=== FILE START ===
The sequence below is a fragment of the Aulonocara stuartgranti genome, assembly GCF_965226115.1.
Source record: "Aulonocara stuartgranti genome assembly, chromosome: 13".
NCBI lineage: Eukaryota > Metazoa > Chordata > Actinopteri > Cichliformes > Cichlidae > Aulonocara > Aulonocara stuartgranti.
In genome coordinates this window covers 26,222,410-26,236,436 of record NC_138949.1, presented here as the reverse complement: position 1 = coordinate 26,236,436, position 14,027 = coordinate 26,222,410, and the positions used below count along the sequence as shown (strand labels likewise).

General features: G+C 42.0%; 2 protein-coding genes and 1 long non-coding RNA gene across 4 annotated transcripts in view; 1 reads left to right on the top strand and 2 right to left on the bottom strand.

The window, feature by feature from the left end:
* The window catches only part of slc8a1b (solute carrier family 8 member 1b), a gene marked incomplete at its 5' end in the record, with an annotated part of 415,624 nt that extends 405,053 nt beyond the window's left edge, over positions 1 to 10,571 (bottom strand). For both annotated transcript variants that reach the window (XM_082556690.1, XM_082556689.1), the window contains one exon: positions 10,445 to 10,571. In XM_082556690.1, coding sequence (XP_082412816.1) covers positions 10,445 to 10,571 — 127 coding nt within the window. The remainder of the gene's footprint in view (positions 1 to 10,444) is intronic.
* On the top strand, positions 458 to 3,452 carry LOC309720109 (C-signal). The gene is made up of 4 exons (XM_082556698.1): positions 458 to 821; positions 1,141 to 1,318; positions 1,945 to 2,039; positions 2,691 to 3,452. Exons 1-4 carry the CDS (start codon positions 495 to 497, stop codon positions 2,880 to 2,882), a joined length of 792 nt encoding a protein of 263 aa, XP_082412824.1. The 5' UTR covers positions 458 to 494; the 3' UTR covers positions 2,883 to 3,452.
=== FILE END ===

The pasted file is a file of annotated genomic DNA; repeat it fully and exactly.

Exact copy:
The sequence below is a fragment of the Aulonocara stuartgranti genome, assembly GCF_965226115.1.
Source record: "Aulonocara stuartgranti genome assembly, chromosome: 13".
NCBI lineage: Eukaryota > Metazoa > Chordata > Actinopteri > Cichliformes > Cichlidae > Aulonocara > Aulonocara stuartgranti.
In genome coordinates this window covers 26,222,410-26,236,436 of record NC_138949.1, presented here as the reverse complement: position 1 = coordinate 26,236,436, position 14,027 = coordinate 26,222,410, and the positions used below count along the sequence as shown (strand labels likewise).

General features: G+C 42.0%; 2 protein-coding genes and 1 long non-coding RNA gene across 4 annotated transcripts in view; 1 reads left to right on the top strand and 2 right to left on the bottom strand.

The window, feature by feature from the left end:
* The window catches only part of slc8a1b (solute carrier family 8 member 1b), a gene marked incomplete at its 5' end in the record, with an annotated part of 415,624 nt that extends 405,053 nt beyond the window's left edge, over positions 1 to 10,571 (bottom strand). For both annotated transcript variants that reach the window (XM_082556690.1, XM_082556689.1), the window contains one exon: positions 10,445 to 10,571. In XM_082556690.1, coding sequence (XP_082412816.1) covers positions 10,445 to 10,571 — 127 coding nt within the window. The remainder of the gene's footprint in view (positions 1 to 10,444) is intronic.
* On the top strand, positions 458 to 3,452 carry LOC309720109 (C-signal). The gene is made up of 4 exons (XM_082556698.1): positions 458 to 821; positions 1,141 to 1,318; positions 1,945 to 2,039; positions 2,691 to 3,452. Exons 1-4 carry the CDS (start codon positions 495 to 497, stop codon positions 2,880 to 2,882), a joined length of 792 nt encoding a protein of 263 aa, XP_082412824.1. The 5' UTR covers positions 458 to 494; the 3' UTR covers positions 2,883 to 3,452.